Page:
For young children: your best approach is to sit with them
anytime they are online. Join in on their digital activities, ask questions and
learn with them as they grow.
For tweens and teens: the most effective strategy is
guidance, keep communication open and positive. Have them show you the sites
they visit, and tell you a little bit about that site and what it is used for.
Below are some helpful internet tips to start, or continue
these conversations with your children:
Think before clicking
When children get unexpected messages, even from friends,
tell them not to open any attachments. This includes photos, songs, videos or
any other attachments within that message. Instead, they should check with the
sender by some means other than hitting “reply."
Talk to your children about downloading any software, games,
music or any other content.
Share with care
Be sure children understand that they should never give out
any personal information such as full name, age, photos, home and email
address, phone number, or school name online.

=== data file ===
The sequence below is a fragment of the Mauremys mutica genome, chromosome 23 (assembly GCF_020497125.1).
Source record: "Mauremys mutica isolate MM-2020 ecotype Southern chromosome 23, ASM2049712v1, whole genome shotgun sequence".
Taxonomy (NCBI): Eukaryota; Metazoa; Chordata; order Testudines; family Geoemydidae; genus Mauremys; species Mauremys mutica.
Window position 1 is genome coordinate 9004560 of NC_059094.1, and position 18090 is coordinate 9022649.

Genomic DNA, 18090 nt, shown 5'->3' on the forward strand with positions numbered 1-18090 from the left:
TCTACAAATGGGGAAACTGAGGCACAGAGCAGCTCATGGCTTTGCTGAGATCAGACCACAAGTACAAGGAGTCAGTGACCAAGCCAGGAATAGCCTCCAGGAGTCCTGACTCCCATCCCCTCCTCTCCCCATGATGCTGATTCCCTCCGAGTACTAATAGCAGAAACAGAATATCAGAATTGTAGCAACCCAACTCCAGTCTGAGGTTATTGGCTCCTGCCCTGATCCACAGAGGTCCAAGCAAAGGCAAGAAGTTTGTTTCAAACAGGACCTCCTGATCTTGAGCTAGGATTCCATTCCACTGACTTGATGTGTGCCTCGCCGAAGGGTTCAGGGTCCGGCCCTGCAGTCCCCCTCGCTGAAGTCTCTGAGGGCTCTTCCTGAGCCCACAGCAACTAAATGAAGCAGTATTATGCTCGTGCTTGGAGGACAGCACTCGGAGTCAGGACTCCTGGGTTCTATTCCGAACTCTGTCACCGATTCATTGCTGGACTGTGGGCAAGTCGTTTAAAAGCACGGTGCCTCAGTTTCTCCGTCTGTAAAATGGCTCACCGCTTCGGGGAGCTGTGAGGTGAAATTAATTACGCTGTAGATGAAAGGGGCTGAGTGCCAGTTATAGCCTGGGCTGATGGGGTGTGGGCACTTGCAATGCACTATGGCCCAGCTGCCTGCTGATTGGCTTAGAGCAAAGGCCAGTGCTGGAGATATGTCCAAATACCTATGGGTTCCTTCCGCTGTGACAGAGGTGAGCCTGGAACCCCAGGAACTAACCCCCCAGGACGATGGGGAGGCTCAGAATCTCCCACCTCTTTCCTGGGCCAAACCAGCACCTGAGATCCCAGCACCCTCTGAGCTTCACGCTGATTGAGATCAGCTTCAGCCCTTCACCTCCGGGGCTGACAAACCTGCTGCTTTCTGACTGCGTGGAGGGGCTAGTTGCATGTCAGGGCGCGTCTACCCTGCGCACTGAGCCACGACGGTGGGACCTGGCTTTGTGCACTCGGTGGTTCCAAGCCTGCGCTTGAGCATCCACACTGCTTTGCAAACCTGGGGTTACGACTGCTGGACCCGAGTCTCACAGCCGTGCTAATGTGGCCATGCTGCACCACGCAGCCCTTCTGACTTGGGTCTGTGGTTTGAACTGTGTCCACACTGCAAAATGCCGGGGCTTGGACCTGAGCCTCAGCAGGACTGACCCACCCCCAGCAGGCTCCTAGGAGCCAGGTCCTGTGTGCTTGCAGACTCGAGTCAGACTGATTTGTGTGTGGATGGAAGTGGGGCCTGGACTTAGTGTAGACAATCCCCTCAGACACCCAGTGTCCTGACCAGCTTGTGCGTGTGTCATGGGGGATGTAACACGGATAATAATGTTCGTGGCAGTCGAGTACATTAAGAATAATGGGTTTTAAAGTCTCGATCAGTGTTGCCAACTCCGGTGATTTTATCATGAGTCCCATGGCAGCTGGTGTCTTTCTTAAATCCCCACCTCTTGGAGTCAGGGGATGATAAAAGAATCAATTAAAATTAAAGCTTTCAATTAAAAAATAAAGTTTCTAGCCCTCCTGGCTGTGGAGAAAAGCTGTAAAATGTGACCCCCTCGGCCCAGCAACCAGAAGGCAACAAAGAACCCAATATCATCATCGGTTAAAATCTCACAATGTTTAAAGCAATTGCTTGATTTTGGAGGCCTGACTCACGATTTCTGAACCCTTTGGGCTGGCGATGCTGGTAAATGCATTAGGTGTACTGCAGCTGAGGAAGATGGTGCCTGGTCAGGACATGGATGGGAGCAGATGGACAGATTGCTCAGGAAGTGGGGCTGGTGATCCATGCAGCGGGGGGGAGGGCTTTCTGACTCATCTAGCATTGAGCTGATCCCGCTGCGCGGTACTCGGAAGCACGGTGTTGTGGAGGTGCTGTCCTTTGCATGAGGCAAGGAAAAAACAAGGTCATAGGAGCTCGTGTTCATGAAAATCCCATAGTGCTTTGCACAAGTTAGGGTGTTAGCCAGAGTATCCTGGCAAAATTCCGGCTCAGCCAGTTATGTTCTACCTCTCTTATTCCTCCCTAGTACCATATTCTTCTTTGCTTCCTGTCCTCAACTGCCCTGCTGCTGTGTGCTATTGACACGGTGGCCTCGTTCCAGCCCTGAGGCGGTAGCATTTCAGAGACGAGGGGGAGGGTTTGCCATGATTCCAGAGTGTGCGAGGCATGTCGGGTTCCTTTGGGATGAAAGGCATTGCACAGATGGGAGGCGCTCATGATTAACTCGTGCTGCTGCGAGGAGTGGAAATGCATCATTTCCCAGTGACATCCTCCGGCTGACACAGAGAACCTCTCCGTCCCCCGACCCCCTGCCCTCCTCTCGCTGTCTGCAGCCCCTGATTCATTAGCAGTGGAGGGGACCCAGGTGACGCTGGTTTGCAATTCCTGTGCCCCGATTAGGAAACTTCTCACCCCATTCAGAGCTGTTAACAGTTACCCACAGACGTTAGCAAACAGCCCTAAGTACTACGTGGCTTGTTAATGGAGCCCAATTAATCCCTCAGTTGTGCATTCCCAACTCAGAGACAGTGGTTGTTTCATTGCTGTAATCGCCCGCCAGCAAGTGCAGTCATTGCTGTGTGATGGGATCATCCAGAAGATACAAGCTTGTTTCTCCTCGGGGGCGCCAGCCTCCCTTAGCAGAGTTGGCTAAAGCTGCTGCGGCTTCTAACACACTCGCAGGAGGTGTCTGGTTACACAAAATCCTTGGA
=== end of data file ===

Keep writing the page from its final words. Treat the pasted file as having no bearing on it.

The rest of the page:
Children should only post what they are comfortable with
Be smart about mobile phones
Help children lock their phones with PINs – and remind them
not to share their PIN with anyone
Teach children to use GPS cautiously because it can be used
to pinpoint where they are or tag the location of their photos.
Before downloading apps
Playing online games
Talk to your children about the kind of games they want to
play, and then review the ratings. Stick to the well-known games and those from
reputable sites. Together create guidelines for safe online gaming:
Should children play with just friends, friends and family,
or with anyone?
How many hours a day or week are appropriate?
Will you allow them to use a webcam, text or voice features,
and if so with whom?
Talk to your children about what to do if there are problems
Encourage children to trust their instincts. Ask them to:
Tell you if something or someone online makes them feel
uncomfortable or threatened. Be clear that you will not punish them or take
away online privileges because of someone else’s actions.
Report objectionable behavior or content to the service or
Never meet an online “friend” in person without safeguards
in place. Be sure they understand that they should talk with you to create a
safe plan for meeting someone. Children should bring along a trusted adult and
meet in a public place like a coffee shop, or library.
If your child is in immediate danger – someone threatens,
harasses, or tries to lure your child into meeting in person, call the local